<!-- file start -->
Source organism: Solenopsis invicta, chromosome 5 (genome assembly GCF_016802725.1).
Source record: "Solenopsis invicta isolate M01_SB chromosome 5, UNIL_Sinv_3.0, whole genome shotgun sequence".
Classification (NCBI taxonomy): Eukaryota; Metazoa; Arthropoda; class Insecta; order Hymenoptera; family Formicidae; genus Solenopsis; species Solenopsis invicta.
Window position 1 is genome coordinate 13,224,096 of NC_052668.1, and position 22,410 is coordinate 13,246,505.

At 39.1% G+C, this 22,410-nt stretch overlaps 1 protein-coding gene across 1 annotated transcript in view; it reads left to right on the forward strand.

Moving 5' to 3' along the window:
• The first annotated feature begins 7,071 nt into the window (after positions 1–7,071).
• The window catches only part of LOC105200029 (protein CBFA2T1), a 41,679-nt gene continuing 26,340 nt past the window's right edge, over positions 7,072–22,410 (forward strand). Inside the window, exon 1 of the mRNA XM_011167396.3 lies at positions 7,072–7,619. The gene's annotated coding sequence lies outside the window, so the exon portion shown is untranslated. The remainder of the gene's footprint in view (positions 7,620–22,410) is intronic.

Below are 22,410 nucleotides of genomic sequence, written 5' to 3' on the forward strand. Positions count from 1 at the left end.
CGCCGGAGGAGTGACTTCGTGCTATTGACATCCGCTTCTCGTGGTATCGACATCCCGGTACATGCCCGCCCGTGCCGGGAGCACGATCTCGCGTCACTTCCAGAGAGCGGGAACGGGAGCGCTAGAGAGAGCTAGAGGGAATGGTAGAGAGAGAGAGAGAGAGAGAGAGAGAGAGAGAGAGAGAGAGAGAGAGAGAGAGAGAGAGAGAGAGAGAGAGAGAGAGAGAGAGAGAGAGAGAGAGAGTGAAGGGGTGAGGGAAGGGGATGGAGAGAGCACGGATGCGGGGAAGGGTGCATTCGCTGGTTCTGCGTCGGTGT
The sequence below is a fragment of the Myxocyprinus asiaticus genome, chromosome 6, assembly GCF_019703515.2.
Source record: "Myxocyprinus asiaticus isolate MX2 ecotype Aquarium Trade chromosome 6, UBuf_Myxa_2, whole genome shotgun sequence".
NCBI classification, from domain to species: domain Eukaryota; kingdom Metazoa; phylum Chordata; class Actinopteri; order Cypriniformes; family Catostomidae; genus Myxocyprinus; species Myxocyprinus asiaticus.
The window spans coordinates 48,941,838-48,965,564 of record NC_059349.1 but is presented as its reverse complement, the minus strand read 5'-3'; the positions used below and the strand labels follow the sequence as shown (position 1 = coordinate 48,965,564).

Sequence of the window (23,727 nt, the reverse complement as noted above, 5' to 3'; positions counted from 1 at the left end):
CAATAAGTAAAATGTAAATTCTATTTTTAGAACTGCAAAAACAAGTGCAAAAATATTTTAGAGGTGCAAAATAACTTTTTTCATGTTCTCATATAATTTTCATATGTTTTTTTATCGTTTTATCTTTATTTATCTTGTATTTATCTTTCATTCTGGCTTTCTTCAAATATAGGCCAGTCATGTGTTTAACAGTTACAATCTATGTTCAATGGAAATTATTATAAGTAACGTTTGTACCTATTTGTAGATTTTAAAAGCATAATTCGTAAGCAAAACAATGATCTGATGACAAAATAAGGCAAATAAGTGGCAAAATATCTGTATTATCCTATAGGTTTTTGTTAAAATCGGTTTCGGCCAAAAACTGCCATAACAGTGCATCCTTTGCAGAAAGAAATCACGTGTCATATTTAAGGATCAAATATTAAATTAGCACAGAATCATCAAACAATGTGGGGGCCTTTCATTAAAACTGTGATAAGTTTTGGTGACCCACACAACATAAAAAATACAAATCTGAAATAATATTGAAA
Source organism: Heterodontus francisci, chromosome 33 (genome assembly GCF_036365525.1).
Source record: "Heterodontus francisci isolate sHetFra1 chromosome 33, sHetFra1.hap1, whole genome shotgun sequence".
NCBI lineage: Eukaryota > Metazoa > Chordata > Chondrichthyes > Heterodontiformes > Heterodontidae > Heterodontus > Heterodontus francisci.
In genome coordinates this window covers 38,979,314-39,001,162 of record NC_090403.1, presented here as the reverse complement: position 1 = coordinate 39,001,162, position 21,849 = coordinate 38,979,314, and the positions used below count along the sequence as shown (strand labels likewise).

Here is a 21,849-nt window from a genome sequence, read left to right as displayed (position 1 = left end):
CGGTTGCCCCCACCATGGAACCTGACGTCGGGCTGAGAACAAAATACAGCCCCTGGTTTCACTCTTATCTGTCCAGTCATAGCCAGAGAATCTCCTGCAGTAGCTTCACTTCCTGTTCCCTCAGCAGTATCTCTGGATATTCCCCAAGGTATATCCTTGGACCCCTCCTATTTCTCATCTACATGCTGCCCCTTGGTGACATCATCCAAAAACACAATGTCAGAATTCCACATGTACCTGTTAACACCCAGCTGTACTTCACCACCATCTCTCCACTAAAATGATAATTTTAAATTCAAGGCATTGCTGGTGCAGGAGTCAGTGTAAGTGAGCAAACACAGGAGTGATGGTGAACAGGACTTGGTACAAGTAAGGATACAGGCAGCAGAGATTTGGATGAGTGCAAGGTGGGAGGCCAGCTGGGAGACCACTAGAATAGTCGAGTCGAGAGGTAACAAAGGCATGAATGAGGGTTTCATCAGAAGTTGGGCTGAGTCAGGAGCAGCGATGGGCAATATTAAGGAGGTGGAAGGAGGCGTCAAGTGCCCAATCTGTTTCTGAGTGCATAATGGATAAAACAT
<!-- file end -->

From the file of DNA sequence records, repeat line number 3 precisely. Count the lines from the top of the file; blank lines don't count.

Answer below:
Classification (NCBI taxonomy): Eukaryota; Metazoa; Arthropoda; class Insecta; order Hymenoptera; family Formicidae; genus Solenopsis; species Solenopsis invicta.